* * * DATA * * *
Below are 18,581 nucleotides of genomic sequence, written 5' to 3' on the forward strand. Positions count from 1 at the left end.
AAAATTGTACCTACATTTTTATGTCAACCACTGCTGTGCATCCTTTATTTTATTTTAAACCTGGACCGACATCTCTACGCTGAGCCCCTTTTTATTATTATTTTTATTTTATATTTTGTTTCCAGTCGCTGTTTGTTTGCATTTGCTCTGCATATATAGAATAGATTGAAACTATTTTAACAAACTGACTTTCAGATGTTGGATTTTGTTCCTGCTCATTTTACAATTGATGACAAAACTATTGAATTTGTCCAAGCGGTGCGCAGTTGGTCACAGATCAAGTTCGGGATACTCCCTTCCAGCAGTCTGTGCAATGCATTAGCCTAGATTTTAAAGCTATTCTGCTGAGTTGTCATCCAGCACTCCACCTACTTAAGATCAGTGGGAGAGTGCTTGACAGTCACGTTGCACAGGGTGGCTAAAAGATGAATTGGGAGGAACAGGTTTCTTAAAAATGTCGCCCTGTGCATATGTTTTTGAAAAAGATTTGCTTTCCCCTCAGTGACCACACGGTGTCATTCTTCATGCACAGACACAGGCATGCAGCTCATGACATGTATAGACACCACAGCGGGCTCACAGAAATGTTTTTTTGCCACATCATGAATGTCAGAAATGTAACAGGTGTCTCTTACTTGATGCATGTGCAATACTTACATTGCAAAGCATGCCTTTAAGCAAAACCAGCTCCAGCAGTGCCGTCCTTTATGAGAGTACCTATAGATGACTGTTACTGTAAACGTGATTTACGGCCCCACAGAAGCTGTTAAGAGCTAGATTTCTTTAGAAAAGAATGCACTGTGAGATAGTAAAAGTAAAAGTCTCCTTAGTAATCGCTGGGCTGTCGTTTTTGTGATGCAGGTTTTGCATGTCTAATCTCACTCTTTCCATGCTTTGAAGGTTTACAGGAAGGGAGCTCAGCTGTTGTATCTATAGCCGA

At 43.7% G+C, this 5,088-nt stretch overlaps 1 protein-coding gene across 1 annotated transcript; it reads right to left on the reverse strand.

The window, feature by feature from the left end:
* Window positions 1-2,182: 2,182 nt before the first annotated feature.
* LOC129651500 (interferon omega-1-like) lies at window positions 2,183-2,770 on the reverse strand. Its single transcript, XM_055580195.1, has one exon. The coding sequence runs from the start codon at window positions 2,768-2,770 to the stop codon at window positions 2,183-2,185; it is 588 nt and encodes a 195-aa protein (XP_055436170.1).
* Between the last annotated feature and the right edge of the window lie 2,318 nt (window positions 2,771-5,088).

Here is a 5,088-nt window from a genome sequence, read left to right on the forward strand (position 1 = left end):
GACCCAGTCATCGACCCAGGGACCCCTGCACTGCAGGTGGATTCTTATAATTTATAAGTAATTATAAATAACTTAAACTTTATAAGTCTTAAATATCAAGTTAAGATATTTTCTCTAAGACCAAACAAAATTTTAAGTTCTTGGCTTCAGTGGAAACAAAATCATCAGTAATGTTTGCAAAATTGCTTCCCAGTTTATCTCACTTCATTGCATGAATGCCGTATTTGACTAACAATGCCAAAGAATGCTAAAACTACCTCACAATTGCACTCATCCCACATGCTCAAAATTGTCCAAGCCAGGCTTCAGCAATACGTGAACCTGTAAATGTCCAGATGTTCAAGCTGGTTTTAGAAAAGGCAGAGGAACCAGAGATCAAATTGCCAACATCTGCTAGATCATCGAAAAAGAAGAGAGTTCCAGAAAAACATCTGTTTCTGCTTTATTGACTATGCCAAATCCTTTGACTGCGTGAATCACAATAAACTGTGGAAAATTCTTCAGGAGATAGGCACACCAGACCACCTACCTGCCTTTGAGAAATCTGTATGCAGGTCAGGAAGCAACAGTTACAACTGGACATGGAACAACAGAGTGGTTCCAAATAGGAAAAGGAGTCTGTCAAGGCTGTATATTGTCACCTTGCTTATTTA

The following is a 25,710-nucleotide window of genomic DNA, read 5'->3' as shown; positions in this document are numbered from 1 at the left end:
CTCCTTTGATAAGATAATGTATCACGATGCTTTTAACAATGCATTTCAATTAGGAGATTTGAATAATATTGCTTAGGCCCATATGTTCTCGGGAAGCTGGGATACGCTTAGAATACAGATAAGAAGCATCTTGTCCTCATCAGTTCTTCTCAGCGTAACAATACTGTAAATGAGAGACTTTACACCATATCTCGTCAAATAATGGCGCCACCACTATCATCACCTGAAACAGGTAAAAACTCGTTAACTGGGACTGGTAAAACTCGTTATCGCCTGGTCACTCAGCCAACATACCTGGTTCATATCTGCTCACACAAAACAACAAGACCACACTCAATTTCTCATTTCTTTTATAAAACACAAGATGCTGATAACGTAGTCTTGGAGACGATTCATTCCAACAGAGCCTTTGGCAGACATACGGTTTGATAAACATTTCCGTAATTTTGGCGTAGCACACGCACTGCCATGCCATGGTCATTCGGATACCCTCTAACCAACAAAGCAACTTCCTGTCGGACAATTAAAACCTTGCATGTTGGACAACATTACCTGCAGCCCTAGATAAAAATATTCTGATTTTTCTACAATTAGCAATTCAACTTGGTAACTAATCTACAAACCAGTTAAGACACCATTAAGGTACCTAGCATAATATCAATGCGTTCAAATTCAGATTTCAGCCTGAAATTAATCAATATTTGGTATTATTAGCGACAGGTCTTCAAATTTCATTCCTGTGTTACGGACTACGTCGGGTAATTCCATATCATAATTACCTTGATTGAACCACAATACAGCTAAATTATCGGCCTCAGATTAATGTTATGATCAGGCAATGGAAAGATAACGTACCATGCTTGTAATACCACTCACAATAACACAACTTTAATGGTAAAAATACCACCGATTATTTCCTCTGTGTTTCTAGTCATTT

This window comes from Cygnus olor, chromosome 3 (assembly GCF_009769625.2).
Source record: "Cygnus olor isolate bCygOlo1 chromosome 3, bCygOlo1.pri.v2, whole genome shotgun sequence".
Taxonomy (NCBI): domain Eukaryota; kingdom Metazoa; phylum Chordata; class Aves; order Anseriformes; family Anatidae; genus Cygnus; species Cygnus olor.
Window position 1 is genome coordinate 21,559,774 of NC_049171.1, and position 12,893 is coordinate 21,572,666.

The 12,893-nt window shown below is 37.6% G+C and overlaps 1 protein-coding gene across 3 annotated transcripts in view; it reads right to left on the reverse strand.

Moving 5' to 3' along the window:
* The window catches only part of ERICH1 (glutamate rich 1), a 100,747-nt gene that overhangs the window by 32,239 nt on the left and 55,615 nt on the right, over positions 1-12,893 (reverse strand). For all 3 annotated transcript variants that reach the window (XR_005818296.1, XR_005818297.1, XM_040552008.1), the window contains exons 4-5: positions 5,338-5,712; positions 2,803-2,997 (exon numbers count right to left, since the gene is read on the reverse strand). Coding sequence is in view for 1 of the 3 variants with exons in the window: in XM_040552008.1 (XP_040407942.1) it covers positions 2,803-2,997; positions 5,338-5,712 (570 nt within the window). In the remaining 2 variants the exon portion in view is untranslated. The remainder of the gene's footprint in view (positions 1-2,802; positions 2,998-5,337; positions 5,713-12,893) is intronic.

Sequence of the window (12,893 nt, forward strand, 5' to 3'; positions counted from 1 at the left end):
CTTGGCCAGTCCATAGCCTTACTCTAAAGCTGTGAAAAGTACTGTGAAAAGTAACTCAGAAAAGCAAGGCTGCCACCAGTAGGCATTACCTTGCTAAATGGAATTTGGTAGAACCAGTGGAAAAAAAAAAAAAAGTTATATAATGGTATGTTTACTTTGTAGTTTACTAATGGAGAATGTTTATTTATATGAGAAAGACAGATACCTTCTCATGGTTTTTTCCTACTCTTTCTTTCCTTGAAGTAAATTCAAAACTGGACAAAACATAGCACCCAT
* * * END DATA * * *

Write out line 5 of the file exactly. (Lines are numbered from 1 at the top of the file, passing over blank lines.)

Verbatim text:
* Window positions 1-2,182: 2,182 nt before the first annotated feature.